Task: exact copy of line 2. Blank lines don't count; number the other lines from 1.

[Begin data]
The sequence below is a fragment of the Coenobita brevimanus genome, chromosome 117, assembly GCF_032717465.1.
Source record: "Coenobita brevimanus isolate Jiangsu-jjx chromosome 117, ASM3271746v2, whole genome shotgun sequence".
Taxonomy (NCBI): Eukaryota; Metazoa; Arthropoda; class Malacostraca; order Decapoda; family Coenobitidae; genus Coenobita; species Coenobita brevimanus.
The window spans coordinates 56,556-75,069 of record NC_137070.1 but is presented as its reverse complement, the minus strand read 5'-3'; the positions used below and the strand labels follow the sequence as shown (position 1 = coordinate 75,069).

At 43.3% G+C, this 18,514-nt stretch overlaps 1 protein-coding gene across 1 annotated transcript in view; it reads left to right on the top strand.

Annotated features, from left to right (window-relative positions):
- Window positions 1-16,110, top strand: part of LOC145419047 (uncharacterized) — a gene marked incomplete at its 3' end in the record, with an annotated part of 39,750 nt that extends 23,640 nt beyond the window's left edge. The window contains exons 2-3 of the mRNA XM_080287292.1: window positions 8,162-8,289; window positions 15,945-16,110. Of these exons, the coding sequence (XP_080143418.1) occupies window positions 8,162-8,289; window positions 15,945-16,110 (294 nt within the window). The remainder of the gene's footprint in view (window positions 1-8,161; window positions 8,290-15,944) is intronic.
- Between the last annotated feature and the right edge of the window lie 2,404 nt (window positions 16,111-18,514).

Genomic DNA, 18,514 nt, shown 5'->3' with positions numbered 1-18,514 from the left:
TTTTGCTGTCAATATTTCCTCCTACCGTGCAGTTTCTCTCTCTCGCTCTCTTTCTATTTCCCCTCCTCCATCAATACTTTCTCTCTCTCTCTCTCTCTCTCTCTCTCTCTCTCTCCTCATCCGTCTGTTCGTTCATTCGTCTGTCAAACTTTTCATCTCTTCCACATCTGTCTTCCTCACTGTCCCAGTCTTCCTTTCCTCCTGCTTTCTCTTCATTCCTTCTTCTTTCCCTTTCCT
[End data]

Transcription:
Source record: "Coenobita brevimanus isolate Jiangsu-jjx chromosome 117, ASM3271746v2, whole genome shotgun sequence".